Reports have emerged that Jim Keller, Tesla’s VP for Autopilot Hardware, is leaving the electric car maker and energy company for a job focused on microprocessor engineering at Intel. The announcement about the executive’s departure was confirmed by Tesla on Tuesday, amid the carmaker’s continued efforts to develop its own custom AI hardware.
“Today is Jim Keller’s last day at Tesla, where he has overseen low-voltage hardware, Autopilot software and infotainment. Prior to joining Tesla, Jim’s core passion was microprocessor engineering and he’s now joining a company where he’ll be able to once again focus on this exclusively. We appreciate his contributions to Tesla and wish him the best,” Tesla’s statement said, according to a Bloomberg report.
Keller joined Tesla back in 2016 after working for Advanced Micro Devices, where he helped in the development of the company’s ZEN processors, a generation of high-end x86_64 chips that is widely considered to have closed the gap between AMD and Intel. Just like his tenure in Tesla, Keller’s stint at AMD was rather short, joining the company in 2012 and departing in 2015. AMD’s ZEN chips were first previewed to the public at E3 2016.
Before working for AMD, Keller was hired by Apple after his employer, P.A. Semi, was acquired by the Cupertino-based giant in 2008. Keller was part of the team that designed the first two of Apple’s A-series chips, the A4 and the A5, which were used in the iPhone 4, iPhone 4S, iPad, and the iPad 2. Apple’s A-series processors would go on to become the mobile industry’s golden standard in terms of power and performance, with its latest iteration, the A11 Bionic, getting better multi-core scores than Intel’s i-Series chips equipped in the 2017 MacBook Pro.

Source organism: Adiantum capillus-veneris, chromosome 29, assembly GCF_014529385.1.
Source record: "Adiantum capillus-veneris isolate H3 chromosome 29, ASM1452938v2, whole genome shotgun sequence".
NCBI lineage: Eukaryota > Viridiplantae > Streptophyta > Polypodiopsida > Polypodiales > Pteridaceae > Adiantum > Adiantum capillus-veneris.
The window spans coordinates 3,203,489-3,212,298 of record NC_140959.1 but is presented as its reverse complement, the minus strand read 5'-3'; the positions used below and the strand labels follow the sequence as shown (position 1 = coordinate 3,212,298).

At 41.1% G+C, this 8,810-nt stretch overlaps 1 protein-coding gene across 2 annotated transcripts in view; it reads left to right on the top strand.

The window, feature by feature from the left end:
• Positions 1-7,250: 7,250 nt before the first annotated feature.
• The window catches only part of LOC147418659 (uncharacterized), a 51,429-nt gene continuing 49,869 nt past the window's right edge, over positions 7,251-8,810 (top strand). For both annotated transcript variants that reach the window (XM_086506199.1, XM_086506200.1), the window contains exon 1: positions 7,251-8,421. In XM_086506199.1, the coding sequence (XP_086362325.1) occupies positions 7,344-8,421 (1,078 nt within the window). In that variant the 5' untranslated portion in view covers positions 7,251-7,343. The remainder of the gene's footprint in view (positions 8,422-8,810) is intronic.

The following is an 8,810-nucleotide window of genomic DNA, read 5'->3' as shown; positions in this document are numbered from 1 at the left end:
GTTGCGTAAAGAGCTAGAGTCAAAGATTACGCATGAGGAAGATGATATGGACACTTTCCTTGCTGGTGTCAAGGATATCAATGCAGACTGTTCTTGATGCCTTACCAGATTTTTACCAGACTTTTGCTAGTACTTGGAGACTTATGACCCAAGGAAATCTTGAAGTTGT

Considering Keller’s work experience and his tendency to stay with employers for only a few years, there is a pretty good chance that the foundations for Tesla’s custom AI hardware are already in place. Speaking at the Neural Information Processing Systems (NIPS) conference in Long Beach, California, Musk stated that Tesla is in the process of designing and creating its own AI hardware. Musk even referred to Keller specifically, stating that the engineer’s work will result in custom AI hardware that is industry-leading.
“I wanted to make it clear that Tesla is serious about AI, both on the software and hardware fronts. We are developing custom AI hardware chips. Jim is developing specialized AI hardware that we think will be the best in the world,” Musk said.
Keller’s responsibilities in Tesla will now be shared by two executives. Pete Bannon, a fellow chip specialist from Apple, will lead Autopilot hardware. Andrej Karpathy, an expert in computer vision and deep learning who was hired from OpenAI, will be taking responsibility for Autopilot software. In a statement to the Wall Street Journal, Tesla noted that it would also be raising its investments in its custom AI hardware initiatives.
“Tesla is deeply committed to developing the most advanced silicon in the world. We plan to dramatically increase our investment in that area while building on the world-class leadership team we have in place,” the company wrote.
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